Notre Dame Opts out of NCAA Football Video Game

EA Sports created excitement among video game fans in early February by announcing the return of a college football game after a seven-year hiatus. However, there is one team that will likely not be on the list of available options. The University of Notre Dame has opted out of the video game until there is a plan for Fighting Irish players to earn compensation.

"Notre Dame athletics welcome the return of EA Sports college football, the video game series that has historically helped promote interest in college football," Athletic Director Jack Swarbrick said in a statement. "Notre Dame will not, however, participate in the game until such time as rules have been finalized covering the participation of our student-athletes.

"As those rules are developed, it is our strong desire that student athletes be allowed to benefit directly from allowing their name, image and performance history to be used in the game," Swarbrick continued. When EA Sports announced the return of a college football video game, the company said that more than 100 teams would be part of the game but also clarified that there would not be any player likenesses or names of current players.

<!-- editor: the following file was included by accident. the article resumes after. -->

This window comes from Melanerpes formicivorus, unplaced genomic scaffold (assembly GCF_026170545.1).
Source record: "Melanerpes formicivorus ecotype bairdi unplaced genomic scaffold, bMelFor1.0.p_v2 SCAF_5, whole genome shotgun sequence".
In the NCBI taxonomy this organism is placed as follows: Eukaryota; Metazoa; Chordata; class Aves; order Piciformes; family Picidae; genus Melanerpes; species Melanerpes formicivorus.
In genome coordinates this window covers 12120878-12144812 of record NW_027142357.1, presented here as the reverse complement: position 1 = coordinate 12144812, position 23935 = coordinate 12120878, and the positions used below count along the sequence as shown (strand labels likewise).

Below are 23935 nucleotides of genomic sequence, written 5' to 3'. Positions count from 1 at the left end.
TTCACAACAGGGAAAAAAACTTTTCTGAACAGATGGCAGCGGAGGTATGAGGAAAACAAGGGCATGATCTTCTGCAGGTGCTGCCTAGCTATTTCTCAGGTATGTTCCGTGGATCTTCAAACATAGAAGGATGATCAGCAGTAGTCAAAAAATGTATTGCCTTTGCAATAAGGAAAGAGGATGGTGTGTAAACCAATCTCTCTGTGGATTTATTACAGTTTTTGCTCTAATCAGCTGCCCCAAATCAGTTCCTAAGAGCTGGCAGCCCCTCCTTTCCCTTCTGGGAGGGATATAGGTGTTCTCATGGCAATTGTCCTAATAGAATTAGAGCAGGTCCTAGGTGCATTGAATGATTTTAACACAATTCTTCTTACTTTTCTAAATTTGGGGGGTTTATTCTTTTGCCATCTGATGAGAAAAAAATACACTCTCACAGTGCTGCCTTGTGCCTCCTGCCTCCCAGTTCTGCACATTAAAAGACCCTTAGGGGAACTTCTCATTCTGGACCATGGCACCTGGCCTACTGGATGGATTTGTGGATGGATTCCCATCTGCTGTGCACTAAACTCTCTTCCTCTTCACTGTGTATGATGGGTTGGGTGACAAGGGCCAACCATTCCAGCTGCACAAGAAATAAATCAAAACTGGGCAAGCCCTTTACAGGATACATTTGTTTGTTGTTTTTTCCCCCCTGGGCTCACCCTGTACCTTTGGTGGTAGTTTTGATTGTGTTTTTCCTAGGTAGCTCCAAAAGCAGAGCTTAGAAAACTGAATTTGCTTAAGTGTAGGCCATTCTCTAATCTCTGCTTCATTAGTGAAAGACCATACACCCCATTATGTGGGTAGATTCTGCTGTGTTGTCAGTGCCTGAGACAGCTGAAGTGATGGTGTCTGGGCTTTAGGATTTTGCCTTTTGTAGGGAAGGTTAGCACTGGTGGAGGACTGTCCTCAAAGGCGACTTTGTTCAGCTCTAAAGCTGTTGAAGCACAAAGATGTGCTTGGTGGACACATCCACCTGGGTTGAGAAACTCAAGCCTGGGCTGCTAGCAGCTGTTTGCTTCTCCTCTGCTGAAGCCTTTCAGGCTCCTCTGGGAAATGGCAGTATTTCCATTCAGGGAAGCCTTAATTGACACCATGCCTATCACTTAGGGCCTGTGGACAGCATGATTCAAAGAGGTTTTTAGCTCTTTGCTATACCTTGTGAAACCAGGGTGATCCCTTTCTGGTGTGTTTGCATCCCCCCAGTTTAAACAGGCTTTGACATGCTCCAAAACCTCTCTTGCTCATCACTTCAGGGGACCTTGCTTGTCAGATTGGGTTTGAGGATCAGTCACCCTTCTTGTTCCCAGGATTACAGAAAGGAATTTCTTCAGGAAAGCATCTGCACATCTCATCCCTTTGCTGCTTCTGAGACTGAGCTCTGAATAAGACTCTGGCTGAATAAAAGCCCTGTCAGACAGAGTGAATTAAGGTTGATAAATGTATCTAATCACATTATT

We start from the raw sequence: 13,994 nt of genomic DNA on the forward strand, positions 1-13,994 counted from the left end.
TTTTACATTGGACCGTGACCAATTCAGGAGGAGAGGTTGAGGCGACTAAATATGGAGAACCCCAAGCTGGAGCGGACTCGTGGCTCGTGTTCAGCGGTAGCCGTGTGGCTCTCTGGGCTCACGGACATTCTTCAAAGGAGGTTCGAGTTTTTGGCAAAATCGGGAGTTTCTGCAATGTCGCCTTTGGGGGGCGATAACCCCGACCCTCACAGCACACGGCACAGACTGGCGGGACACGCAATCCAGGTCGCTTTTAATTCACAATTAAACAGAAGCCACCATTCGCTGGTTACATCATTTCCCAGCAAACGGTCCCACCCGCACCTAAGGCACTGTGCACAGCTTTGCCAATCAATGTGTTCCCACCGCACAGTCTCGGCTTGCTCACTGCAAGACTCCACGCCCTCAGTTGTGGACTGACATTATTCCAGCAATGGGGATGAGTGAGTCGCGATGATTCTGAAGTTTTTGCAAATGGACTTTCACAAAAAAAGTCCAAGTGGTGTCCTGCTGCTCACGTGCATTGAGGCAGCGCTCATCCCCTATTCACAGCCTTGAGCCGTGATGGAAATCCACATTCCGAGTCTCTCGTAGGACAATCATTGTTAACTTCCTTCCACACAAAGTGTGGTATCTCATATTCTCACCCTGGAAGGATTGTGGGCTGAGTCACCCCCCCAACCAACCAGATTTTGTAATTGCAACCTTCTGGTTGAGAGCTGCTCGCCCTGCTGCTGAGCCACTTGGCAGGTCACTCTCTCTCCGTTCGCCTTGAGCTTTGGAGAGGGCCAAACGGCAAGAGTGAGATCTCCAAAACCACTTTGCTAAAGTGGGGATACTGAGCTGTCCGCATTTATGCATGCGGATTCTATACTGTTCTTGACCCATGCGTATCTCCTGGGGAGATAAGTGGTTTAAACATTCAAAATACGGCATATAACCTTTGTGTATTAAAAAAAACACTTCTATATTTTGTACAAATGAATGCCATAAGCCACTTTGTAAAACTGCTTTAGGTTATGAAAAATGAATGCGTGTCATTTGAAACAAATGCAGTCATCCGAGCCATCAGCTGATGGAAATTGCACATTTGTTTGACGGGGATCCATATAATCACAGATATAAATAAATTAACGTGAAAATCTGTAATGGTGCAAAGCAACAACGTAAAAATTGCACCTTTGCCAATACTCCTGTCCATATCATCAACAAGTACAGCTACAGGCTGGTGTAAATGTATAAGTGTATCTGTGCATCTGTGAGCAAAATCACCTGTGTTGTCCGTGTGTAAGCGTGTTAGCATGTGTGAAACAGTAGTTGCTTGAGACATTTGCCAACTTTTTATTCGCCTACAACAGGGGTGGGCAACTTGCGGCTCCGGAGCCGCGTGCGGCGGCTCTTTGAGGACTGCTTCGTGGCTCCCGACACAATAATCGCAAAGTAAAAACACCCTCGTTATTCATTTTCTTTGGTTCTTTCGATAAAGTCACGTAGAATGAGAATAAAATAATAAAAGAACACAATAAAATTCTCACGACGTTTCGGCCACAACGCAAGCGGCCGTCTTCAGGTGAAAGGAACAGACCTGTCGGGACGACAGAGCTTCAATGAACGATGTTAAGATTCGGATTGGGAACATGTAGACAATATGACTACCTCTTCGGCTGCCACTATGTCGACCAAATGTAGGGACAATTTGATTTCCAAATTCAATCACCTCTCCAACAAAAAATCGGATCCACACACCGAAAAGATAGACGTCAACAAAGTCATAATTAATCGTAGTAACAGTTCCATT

The last EA Sports college game was NCAA Football 14. The developer put the series on hiatus in September 2014 after three major conferences pulled out of the game. Additionally, lawsuits surfaced regarding player likenesses in the video game. NCAA rules currently prohibit players from selling their NIL (Name, Image, and Likeness) rights while they are attending school.

"We are here to support our student-athletes," head coach Brian Kelly added. "Much like we have empowered our players when it comes to providing a platform to speak on racial inequalities & social issues that are important to them, we must support them when it comes to NIL & the work that still needs to be done."


In October 2019, the NCAA voted to clear the way for college athletes to profit from their names, images, and likenesses. NCAA board chair Michael V. Drake said that the organization needed to change with the times and "provide the best possible experience for college athletes." This decision came on the heels of California Gov. Gavin Newsom signing a bill — which will go into effect in 2023 — that allows athletes to profit from endorsements.

These changes in California and the NCAA cleared the way for college athletes to profit from their NIL, but there is still time before this fully takes place. For now, the Indiana-based Notre Dame will wait for an opportunity for its players to benefit.